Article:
This morning when I finally tracked my farrier down to see when he thinks he should come tackle the mess that is Walker's back feet, we got into a conversation about Walker's right front. He pointed out that although the elevation of the heel is much improved in his left, his right still appears low on the X-rays. 

He thinks we should put a pad with elevation on that foot only, but my vet thinks that his hooves are improving. She thinks that based on his conformation, elevation may be too much for him.

I must say I'm torn. Who does one believe - the medical professional or the man whose sole purpose is to fix pony's feet? Based on my observations of Walker's discomfort, I must say I'm leaning towards the latter. 

I'm also slowly toying with the thought of giving Walker the whole summer off, maybe even moving him to a pasture-turnout style of living. Although it breaks my heart to even consider giving up my summer, maybe I'm not helping the situation. I am waiting for the vet to answer one of my 1700 emails and I may flit the idea past her. Right now it is just an idea in its beginning stages which may quickly be squashed, but perhaps it is the right thing to do for Walker's longtime health.

Tuesday, 9 July 2013


I have written this post ten different ways today, but I have decided to be 100% honest.

I'm worried that my barn doesn't give me enough bang for my buck.  I think that the board and the lessons are well worth the price, but it's like a cowboy taking lessons from George Morris.  It still isn't worth it.

Then I decided to stop being so judgey.  After all, did I not just have a rant about others judging me like two days ago?  I haven't even seen a lesson, let alone ridden in one.

I want to jump and do dressage.  I would like to do cross country too, but I have mentally lumped that into the jumping category because if you can't jump in a stadium, you aren't going to do so well out in an open field.  These are my current interests.

But the sad cold hard reality is that I just need to ride.  I have been out of the saddle for 3 - 4 months (give or take the occasional ride), and I spent the last year and a half getting out of my flopping around like a beginner stage.  I'm by no means an experienced rider (or perhaps even an intermediate rider), and my riding needs streamlining in every way.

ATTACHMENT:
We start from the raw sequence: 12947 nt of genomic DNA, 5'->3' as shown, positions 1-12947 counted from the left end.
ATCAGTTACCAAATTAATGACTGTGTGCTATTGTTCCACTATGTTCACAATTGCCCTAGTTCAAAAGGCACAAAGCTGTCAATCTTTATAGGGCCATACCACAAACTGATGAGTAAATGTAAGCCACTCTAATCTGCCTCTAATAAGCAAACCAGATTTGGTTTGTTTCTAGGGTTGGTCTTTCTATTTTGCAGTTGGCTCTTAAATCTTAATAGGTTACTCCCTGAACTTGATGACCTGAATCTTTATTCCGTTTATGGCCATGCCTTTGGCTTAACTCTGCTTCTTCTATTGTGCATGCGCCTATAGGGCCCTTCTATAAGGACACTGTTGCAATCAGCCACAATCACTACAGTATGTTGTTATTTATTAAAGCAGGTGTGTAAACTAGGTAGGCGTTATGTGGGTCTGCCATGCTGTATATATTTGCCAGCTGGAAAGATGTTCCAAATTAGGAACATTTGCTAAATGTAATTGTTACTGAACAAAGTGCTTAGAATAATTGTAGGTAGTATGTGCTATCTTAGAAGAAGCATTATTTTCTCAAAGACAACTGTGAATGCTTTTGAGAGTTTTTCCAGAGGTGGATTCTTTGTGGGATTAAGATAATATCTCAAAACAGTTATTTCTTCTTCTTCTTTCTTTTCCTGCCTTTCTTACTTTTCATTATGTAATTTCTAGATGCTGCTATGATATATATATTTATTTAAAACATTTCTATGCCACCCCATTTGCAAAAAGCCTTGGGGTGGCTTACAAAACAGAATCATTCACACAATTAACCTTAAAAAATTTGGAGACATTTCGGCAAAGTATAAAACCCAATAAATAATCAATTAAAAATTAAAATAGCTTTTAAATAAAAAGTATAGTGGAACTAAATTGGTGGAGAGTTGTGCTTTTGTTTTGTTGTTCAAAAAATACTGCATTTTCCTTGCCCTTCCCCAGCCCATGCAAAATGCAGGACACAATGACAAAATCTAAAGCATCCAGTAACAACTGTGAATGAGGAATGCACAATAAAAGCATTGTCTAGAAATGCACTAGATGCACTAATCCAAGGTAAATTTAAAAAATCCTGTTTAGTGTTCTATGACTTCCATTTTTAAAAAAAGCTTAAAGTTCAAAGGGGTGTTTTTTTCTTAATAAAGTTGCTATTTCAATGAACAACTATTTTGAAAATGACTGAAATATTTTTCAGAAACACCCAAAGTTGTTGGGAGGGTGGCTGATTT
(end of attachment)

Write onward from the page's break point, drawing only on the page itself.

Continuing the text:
Matchey matchey - his shoes match his dress :)
The one thing I love about my current barn is the barn manager.  She is awesome - completely understanding, flexible, helpful, attentive.  She is the hidden gem at this barn, and tonight I watched her give a lesson.  I must say that I was thoroughly impressed.  Her lesson was diverse, not just your wtc kind of lesson that some barns give, and she had them constantly doing something different.

So I decided to enroll myself in one month's worth of lessons at the barn.  I get to ride and decide if I like the program (and it seems like the barn manager is not so obsessed with The Program as my barn owner, which is a plus).  If I do like them, I can use this time to get to a happy place in my riding.  My barn owner has since assured me that they do teach jumping, and even though it's mostly small stuff, I can barely jump a crossrail so who am I to judge.  If after time, I'm ready to move on, Walker and I will simply move on.  If I don't enjoy the lessons, then we will move on sooner.

And who knows, maybe it's simply a matter of establishing myself at the barn.  At my last barn, I got off to a slightly rocky start, but by the end, I could have burned the place to the ground and no one would have faulted me for it.  Maybe with time, I can have the best of both worlds - I can stay at this barn and convince my barn owner to let me bring in other trainers or lesson elsewhere occasionally.

Monday, 8 July 2013

The Right Barn

Finding the right barn is a hard thing.